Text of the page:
January 30, 2007 10:56 AM PST

Vista steals the show

NEW YORK--Now that Steve Ballmer has launched Windows Vista and Office 2007, he has his sights set on getting a key user to upgrade: his wife.

Although Microsoft's chief executive has managed to get test versions of both products on some of his home machines, Ballmer said his wife has a strict policy of no beta software on her PC. "Now that we've officially launched, I get to do the upgrade at the Ballmer house," he said, speaking Tuesday morning to a crowd at a Best Buy on Fifth Avenue.

The event, ostensibly aimed at showing the retail excitement around the new products, drew a crush of reporters.

That made the considerably smaller number of store customers at 10 a.m. PST on Tuesday nearly as popular as Ballmer, with video crews lining up to get their thoughts on the new software.

swag bag

With Ballmer handling retail duty, Chairman Bill Gates took to the airwaves, chatting with the Today Show, CNN and The Daily Show, where Gates tried to sell host Jon Stewart on Vista.

Stewart warned Gates upfront that he was not exactly a technophile.

"I'm not particularly well-versed in computers," he told Gates. "What does the F12 button do?"

Gates was quick with his reply. "I'd stay away from it if I were you. Start with F1 and work your way up."

Gates gave Stewart a copy of Vista, but the reigning monarch of fake news was still not sold. "What if I don't know how to use it?"

"Call me," Gates said.

Stewart did show some savvy in trying to get Gates' password, asking the world's richest man if he had any pets. No, Gates said, no pets. What about when you were a kid?

That's not my password, Gates assured Stewart.

All eyes on Vista
Although Microsoft launched Office 2007 and Vista together, nearly all the attention Monday was on the new operating system, with the ubiquitous Office logo the only clear reminder that it, too, was having its launch.

News.com Poll

Vista: Now or never
How soon do you plan to move to Microsoft's latest OS?

I'm standing in line right now to buy it.
Whenever I buy my next PC.
Windows XP is going to last me a good, long time.
I'm sticking with the Mac--or moving there soon.



View results

Office Vice President Chris Capossela said he wasn't too disappointed.

"I feel good about the amount of airtime," he said over breakfast Tuesday. "Your expectations have to be reasonable."

He noted that Office got more attention at the business launch, back in November.

What's in that swag bag?
The biggest hit at the launch party Monday was the goodie bag that people got on their way out. Attendees at the Times Square affair included beta testers, reporters, analysts and tech executives. And it was sometimes hard to tell which of those groups was most excited for the swag. Sure, the reporters and beta testers were lining up to get theirs, but I also saw one very high-ranking tech executive make sure he had his before heading out to his next event.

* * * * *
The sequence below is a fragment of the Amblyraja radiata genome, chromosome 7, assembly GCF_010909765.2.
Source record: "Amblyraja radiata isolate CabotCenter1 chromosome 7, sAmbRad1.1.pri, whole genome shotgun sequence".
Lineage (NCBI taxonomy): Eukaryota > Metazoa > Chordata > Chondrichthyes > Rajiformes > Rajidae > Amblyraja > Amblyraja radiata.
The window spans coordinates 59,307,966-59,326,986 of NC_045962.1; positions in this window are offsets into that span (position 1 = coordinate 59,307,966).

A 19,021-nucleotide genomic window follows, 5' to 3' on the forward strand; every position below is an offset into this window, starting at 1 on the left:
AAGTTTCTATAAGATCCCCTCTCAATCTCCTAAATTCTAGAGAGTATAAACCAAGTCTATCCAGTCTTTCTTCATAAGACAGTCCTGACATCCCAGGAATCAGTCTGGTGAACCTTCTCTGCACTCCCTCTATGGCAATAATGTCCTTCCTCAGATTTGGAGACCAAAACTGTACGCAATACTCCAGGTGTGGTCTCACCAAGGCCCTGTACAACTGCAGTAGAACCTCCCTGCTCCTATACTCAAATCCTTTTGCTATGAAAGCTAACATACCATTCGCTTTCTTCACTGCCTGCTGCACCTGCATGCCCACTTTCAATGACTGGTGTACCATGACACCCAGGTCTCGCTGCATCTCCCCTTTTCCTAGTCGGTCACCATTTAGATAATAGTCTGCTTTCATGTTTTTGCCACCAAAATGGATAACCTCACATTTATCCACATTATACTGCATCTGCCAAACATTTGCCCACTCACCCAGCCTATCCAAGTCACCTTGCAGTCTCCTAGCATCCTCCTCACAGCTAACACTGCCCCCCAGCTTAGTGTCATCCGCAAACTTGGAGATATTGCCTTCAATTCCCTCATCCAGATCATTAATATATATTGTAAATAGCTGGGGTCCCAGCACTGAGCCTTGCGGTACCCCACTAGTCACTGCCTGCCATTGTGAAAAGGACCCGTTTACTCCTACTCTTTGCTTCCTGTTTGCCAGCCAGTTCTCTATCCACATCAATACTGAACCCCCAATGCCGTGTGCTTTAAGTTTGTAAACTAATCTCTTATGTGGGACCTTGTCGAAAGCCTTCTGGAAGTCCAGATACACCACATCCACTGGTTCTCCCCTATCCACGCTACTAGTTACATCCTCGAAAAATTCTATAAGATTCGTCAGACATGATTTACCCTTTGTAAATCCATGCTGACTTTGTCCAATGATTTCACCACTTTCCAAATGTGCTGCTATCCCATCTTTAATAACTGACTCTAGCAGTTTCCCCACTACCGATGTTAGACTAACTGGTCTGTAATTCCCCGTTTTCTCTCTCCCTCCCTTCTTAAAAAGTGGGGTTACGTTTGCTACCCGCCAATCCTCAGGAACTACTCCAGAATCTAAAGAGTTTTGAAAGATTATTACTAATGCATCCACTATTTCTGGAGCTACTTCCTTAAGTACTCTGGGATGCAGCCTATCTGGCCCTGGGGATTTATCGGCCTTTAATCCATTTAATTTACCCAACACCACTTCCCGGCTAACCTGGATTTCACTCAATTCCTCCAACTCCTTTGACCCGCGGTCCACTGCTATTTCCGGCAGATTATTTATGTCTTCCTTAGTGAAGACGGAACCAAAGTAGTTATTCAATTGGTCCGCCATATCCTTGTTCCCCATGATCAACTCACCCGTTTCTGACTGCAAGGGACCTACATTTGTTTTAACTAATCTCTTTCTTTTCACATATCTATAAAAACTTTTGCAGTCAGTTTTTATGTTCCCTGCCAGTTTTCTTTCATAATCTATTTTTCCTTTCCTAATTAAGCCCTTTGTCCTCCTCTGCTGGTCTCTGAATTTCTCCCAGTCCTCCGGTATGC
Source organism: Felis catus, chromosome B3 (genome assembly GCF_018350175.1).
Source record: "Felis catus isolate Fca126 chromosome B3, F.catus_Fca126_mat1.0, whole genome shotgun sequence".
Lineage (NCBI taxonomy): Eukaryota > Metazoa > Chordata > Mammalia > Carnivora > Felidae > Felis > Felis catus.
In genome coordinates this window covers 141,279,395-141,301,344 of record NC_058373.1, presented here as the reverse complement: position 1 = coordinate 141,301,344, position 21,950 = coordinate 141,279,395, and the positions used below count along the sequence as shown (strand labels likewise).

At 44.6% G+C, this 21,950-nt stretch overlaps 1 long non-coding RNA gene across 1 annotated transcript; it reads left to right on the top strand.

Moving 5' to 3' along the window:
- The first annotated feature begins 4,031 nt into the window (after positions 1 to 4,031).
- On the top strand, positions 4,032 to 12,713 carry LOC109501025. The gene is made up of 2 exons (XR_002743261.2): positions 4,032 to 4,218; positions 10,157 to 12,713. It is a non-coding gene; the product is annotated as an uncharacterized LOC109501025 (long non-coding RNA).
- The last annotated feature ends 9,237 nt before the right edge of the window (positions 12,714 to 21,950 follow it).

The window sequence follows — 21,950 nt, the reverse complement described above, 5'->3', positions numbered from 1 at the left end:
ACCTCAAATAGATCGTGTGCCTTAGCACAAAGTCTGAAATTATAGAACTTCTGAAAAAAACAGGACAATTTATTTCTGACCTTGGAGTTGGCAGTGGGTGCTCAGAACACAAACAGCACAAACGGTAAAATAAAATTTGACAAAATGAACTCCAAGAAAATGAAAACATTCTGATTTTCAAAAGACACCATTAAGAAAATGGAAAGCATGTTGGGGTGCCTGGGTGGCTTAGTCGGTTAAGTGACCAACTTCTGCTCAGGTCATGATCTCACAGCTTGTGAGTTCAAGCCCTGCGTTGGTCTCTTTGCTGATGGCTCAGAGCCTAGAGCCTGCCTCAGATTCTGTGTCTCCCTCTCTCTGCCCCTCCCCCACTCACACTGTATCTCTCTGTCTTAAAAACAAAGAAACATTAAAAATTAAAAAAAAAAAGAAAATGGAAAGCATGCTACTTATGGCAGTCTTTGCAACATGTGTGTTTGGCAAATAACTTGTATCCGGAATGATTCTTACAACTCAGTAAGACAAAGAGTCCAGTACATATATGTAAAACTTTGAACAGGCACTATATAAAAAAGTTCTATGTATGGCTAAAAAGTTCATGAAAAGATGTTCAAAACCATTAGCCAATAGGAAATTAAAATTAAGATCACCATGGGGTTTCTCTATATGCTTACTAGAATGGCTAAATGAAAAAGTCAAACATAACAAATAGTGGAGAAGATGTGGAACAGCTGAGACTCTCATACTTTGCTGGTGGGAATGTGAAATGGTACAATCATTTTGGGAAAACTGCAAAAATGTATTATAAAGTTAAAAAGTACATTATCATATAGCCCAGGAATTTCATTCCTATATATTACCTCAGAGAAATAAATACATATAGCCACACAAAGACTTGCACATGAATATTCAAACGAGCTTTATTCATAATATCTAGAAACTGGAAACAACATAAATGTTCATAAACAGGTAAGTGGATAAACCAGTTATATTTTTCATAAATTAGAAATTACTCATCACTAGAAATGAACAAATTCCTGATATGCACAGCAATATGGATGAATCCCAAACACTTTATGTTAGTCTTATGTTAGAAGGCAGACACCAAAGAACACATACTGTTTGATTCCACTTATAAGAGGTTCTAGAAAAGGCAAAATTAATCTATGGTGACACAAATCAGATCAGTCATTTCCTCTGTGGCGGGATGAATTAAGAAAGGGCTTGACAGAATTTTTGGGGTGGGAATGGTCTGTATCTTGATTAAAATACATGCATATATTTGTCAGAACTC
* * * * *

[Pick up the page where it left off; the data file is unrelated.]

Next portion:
So what was inside?

Predictably, there was Office and Vista. Notably it was the high-end Vista Ultimate and the entry-level Home and Student edition of Office--sorry Vista test kids, no InfoPath server for you. There was also an Xbox 360 controller (it also works with Vista PCs) and a Games for Windows title. Also tucked in the bag was the Vista press kit from the Consumer Electronics Show, which itself included another Vista game and a pair of flash drives.

See more CNET content tagged:
Jon Stewart, Bill Gates, Steve Ballmer, reporter, Microsoft Windows Vista

70 comments

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Add your comment
Are proofreaders an endangered species?
What's wrong w/ the following sentence?

Stewart warned Gates upfront that he was not exactly a technofile.

It should be "technophile" not "technofile".
Posted by HowardParsons (5 comments )
Reply Link Flag
Are proofreaders an endangered species?
What's wrong w/ the following sentence?

Stewart warned Gates upfront that he was not exactly a technofile.

It should be "technophile" not "technofile".
Posted by HowardParsons (5 comments )
Reply Link Flag
Vista
I don't have any interest in Vista.After 12 years i've learned not to try new operating systems since they have a lot of bugs and security holes.I intend to use XP PRO until i can't go where i want on the internet.I only started using XP about 3 years ago and have no intention of buying Vista.I already used Vista RC-1 and was not impressed.If i had the money i would rather buy a Mac.
Posted by bwchato (4 comments )
Reply Link Flag
Vista
I don't have any interest in Vista.After 12 years i've learned not to try new operating systems since they have a lot of bugs and security holes.I intend to use XP PRO until i can't go where i want on the internet.I only started using XP about 3 years ago and have no intention of buying Vista.I already used Vista RC-1 and was not impressed.If i had the money i would rather buy a Mac.
Posted by bwchato (4 comments )
Reply Link Flag
You go buy a mac then...
I bet you work for Apple... geez.

Unlike you, I don't want to pay $2 per update, I also don't want to wait 5 years for them to plug in a hole in Quicktime. I also don't like companies installing rootkits in my pc, like the one with iPod.